Zeno’s Psychoanalytic Excercise

See my childhood? Now that I am separated from it by over fifty years, my presbyopic eyes might perhaps reach to it if the light were not obscured by so many obstacles. The years like impassable mountains rise between me and it, my past years and a few brief hours in my life.

The doctor advised me not to insist too much on looking so far back. Recent events, he says, are equally valuable for him, and above all my fancies and dreams of the night before. But I like to do things in their order, so directly I left my doctor (who was going to be away from Trieste for some time) I bought and read a book on psychoanalysis, so that I might begin from the very beginning, and make the doctor’s task easier. It is not difficult to understand, but very boring. I have stretched myself out after lunch in an easy chair, pencil and paper in hand. All the lines have disappeared from my forehead as I sit here with mind completely relaxed. I seem to be able to see my thoughts as something quite apart from myself. I can see them rising, falling, their only form of activity. I seize my pencil in order to remind them that it is the duty of thought to manifest itself. At once the wrinkles collect on my brow as I think of the letters that make up every word. The present surges up and dominates me, the past is blotted out.

Yesterday I tried to let myself go completely. The result was that I fell into a deep sleep and experienced nothing except a great sense of refreshment, and the curious sensation of having seen something important while I was asleep. But what it was I could not remember; it had gone forever.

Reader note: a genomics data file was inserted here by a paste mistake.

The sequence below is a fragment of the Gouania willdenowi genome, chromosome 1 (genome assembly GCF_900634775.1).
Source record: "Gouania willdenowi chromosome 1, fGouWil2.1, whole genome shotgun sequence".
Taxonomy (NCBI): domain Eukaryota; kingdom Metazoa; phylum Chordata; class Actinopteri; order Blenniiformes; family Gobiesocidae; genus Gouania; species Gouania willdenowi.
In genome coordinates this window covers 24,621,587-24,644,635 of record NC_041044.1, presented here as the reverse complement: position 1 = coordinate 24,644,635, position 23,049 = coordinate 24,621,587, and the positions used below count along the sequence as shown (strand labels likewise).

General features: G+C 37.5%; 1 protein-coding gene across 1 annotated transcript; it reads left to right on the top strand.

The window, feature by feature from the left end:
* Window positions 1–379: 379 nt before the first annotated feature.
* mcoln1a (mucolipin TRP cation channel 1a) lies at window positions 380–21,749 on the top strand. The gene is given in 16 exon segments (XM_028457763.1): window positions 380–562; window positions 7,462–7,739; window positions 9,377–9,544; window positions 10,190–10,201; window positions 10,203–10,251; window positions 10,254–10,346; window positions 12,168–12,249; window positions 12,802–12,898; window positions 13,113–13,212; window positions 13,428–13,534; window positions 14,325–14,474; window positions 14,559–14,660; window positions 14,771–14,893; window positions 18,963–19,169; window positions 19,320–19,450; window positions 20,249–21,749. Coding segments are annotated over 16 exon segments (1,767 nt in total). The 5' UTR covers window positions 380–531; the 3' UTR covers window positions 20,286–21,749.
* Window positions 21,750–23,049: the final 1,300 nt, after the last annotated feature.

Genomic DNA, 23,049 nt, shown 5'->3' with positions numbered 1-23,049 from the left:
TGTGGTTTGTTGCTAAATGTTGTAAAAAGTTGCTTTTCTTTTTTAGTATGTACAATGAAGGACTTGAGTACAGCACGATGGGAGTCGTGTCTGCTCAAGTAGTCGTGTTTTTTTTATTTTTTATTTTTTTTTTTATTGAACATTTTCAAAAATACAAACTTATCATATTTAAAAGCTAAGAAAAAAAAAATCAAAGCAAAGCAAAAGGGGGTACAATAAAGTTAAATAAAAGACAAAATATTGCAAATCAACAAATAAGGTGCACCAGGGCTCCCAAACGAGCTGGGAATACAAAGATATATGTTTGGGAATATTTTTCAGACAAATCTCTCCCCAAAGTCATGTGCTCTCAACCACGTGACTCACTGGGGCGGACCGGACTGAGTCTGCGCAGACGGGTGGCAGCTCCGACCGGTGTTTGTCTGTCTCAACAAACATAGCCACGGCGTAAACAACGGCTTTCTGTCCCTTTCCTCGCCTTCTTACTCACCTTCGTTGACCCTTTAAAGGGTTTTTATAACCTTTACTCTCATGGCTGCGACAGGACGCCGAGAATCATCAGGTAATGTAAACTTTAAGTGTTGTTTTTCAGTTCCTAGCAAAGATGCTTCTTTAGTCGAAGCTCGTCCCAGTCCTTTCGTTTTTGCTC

But today this pencil will prevent my going to sleep. I dimly see certain strange images that seem to have no connection with my past; an engine puffing up a steep incline dragging endless coaches after it. Where can it all come from? Where is it going? How did it get there at all?

In my half-waking state I remember it is stated in my textbook that this system will enable one to recall one’s earliest childhood, even when one was in long clothes. I at once see an infant in long clothes, but why should I suppose that it is me? It does not bear the faintest resemblance to me, and I think it is probably my sister-in-law’s baby, which was born a few weeks ago and displayed to us as such a miracle because of its tiny hands and enormous eyes. Poor child!

Remember my own infancy, indeed!  Why it is not even in my power to warn you, while you are still an infant, how important it is to your health and your intelligence that you should forget nothing. When, I wonder, will you learn that one ought to be able to call to mind every event of one’s life, even those one would rather forget? Meanwhile, poor innocent, you continue to explore your tiny body in search of pleasure; and the exquisite discoveries you make will bring you in the end disease and suffering, to which those who least wish it will contribute. What can one do? It is impossible to watch over your cradle. Mysterious forces are at work within you, child, strange elements combine. Each passing moment contributes its reagent.

Not all those moments can be pure, with such manifold chances of infection. And then — you are of the same blood as some that I know well. Perhaps the passing moments my be pure; not so the long centuries that went into your making.

But I have come a long way from the images that herald sleep. I must try again tomorrow.

— Italo Svevo, Confessions of Zeno, “Introduction”

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